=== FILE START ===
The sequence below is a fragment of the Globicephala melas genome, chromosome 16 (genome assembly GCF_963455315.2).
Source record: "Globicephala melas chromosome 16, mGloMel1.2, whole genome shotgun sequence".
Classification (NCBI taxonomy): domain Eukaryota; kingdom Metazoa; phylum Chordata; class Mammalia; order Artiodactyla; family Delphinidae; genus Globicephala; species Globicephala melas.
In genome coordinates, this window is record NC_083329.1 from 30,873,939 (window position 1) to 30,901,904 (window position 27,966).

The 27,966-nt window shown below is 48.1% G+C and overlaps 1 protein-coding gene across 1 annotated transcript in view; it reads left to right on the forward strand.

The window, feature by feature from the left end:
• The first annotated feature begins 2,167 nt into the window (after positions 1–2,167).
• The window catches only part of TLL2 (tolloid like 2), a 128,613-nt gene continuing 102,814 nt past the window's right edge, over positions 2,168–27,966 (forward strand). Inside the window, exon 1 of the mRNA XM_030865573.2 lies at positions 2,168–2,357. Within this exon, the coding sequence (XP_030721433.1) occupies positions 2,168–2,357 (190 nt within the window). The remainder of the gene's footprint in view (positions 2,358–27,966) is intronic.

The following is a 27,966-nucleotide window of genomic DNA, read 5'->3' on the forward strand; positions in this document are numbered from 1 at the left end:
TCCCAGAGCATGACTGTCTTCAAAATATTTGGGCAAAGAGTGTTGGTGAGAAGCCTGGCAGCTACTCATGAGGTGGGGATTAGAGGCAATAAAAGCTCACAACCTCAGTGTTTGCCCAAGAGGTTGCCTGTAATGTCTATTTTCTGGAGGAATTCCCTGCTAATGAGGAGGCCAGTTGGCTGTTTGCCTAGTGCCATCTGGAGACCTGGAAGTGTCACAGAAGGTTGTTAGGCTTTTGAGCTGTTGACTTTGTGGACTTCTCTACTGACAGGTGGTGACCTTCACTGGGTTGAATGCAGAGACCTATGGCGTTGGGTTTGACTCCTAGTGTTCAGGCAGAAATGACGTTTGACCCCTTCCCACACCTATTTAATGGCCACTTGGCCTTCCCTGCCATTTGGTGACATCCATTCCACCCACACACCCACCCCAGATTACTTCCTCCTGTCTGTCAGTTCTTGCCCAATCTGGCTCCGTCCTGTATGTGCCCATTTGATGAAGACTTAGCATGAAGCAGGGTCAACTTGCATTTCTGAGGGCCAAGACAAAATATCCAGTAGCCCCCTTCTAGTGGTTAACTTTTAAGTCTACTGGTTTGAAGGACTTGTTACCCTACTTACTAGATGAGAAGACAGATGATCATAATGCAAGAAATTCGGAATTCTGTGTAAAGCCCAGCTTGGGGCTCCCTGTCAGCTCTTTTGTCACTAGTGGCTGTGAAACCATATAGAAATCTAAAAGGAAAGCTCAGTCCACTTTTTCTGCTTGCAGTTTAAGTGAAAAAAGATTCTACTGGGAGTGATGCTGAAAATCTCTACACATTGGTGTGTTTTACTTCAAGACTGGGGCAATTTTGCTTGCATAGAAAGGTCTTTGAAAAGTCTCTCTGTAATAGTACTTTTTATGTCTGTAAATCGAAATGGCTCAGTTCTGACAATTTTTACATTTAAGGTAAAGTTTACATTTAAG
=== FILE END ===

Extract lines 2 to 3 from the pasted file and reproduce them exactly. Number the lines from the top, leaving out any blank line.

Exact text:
Source record: "Globicephala melas chromosome 16, mGloMel1.2, whole genome shotgun sequence".
Classification (NCBI taxonomy): domain Eukaryota; kingdom Metazoa; phylum Chordata; class Mammalia; order Artiodactyla; family Delphinidae; genus Globicephala; species Globicephala melas.